Former England flyhalf Stuart Barnes says rugby union’s zero-tolerance approach to head contact will make the sport more like rugby league.
In a change to laws, World Rugby has redefined illegal (high) tackle categories and increased sanctions to deter high tackles via a law application guideline.
This has applied at all levels of the game since 3 January, introducing minimum on-field sanctions for reckless and accidental contact with the head, effectively lowering the acceptable height of the tackle. The guideline will be supported with a global education programme.
Writing in his column for The Times newspaper, Barnes said World Rugby’s rules would have unintended consequences that could ‘transform the sport as a spectacle for the worse’.
He was particularly pointed in his criticism of the line of the rules which said ‘in making contact, the player knew, or should have known, that there was a risk of making contact with the head of an opponent but did so anyway. This sort of contact also applies to grabbing and rolling or twisting around the head/neck area’.
‘Here we have moved from the tackle to the breakdown and it is in this tangled area of the sport that the zero-tolerance approach threatens the appeal of the game.
‘The neck rolls, only recently such an ugly part of the sport, did not arise from the spiteful minds of a few players with WWE aspirations. The act is one of the few ways in which the team second to the breakdown can compete for possession.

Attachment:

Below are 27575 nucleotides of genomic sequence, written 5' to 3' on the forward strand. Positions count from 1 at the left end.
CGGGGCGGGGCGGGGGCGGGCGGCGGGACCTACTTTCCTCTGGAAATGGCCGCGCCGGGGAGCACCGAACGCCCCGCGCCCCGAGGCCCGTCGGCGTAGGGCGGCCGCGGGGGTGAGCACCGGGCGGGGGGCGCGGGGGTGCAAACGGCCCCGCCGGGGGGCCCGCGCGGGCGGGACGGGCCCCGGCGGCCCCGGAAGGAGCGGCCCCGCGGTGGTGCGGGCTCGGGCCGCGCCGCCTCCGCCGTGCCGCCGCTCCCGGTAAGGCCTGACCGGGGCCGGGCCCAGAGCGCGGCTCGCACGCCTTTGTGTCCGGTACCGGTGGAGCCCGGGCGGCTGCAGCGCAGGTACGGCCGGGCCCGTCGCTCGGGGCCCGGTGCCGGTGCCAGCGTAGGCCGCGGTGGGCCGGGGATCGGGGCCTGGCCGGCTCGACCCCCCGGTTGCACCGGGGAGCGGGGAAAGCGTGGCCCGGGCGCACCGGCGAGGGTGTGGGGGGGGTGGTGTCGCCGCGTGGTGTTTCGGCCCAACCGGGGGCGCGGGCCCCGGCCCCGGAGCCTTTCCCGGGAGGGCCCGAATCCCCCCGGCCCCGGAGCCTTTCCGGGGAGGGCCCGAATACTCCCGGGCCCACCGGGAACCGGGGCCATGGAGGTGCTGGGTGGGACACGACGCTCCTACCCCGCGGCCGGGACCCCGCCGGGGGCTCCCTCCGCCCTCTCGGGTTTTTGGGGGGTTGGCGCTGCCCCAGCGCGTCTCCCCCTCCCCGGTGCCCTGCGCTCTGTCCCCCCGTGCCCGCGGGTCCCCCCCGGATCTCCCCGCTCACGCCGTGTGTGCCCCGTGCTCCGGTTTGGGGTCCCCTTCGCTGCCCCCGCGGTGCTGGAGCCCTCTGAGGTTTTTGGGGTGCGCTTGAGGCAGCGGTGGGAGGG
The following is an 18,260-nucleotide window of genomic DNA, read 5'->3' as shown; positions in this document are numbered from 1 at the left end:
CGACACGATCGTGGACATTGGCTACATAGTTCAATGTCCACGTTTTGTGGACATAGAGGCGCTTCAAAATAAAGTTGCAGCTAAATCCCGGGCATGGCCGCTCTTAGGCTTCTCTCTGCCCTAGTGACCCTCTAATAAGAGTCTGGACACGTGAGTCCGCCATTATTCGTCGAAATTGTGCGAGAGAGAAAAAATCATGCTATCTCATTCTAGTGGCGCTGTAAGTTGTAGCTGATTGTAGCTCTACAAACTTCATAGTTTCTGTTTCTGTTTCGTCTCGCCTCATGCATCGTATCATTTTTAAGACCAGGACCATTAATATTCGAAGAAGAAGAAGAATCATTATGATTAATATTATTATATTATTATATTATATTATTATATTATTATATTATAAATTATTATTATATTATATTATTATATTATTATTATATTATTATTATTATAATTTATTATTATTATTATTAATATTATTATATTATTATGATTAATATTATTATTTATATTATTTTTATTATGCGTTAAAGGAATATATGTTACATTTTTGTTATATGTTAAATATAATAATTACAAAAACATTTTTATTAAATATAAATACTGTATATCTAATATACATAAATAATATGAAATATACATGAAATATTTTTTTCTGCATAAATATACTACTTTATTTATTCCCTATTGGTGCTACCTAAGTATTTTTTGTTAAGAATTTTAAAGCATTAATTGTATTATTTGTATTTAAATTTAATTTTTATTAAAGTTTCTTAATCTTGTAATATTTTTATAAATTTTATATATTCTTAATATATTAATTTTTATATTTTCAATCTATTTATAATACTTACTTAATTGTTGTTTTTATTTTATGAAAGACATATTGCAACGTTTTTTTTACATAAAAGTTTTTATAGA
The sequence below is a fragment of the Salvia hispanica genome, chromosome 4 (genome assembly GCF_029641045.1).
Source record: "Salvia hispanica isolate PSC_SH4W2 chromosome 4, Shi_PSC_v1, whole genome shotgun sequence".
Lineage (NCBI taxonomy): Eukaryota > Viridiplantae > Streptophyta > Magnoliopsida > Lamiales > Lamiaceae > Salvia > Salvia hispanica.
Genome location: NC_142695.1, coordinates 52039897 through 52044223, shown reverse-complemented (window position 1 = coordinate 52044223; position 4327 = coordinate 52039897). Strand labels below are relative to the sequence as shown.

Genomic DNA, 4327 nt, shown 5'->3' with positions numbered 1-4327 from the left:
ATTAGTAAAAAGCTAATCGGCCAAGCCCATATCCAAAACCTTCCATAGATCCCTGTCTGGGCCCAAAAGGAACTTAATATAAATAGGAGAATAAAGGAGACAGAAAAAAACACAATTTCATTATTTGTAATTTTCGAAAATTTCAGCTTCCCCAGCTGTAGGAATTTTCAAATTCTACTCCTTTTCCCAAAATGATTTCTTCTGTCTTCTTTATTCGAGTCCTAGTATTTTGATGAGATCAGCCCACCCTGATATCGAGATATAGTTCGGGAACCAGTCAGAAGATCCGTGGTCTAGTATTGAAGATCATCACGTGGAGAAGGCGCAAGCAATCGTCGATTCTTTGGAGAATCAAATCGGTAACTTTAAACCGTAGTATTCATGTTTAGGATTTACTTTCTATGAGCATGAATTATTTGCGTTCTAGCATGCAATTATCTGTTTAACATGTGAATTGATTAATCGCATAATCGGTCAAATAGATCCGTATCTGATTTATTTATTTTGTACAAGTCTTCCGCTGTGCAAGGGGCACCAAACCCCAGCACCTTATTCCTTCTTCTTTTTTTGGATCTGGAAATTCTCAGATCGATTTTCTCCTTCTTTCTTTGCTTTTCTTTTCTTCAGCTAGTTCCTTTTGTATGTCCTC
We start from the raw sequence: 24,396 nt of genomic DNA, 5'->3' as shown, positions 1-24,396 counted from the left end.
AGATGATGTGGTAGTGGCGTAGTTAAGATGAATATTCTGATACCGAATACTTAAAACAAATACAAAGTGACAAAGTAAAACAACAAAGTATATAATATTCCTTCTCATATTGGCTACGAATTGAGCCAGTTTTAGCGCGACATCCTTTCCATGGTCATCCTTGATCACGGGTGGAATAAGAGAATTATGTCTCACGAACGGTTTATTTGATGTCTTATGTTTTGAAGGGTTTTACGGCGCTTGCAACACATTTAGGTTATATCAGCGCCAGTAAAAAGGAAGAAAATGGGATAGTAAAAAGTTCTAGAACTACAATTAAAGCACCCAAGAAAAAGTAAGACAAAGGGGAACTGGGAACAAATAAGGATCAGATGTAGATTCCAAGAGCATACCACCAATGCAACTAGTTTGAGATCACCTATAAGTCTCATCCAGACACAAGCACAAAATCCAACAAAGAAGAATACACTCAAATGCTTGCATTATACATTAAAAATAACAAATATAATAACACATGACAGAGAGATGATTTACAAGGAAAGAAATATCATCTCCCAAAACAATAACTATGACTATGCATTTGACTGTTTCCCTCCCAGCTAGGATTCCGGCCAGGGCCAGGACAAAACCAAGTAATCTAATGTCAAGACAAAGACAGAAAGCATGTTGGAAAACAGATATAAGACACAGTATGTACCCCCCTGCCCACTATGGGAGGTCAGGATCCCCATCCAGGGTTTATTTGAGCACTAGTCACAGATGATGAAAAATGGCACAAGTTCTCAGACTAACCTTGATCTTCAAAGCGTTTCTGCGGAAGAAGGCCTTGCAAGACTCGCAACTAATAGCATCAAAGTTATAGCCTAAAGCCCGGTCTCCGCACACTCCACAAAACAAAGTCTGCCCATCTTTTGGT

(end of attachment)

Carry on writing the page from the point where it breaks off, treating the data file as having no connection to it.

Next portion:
‘When the first man to the contact jams himself into the limpet position – legs wide apart, torso blocking the ball off from the other side with his head inevitably close to the ground – he is just about immovable, hence the growth of wrestling techniques.’
Barnes said it was that first man to the breakdown who was putting his head into the dangerous situation, but the new rules would mean that such players were protected and would kill off the breakdown contest.
‘The edict is a charter for him to be unchallenged at the point of tackle. Without a contest at the breakdown, rugby union could become a variant of rugby league.
‘It will be well-nigh impossible to move the specialist (except perhaps at the highest international levels, where opposing players arrive at the tackle at pace and in numbers to knock him from his position before he settles into the groove), so defenders will span the width of the pitch without even thinking about competing. A scrap for possession happened with regularity before this week.’
Barnes said the word turnover could now be removed from the rugby vernacular, replaced on the field by an ‘endless loop of recycled ball with support runners committed to being the first man over the ball and, therefore, too close to the carrier to receive the offload’.
Barnes said a better move would be to bring in the trial laws from last season’s New Zealand Cup, which stopped players playing the ball on the ground and made counter-rucking more important.
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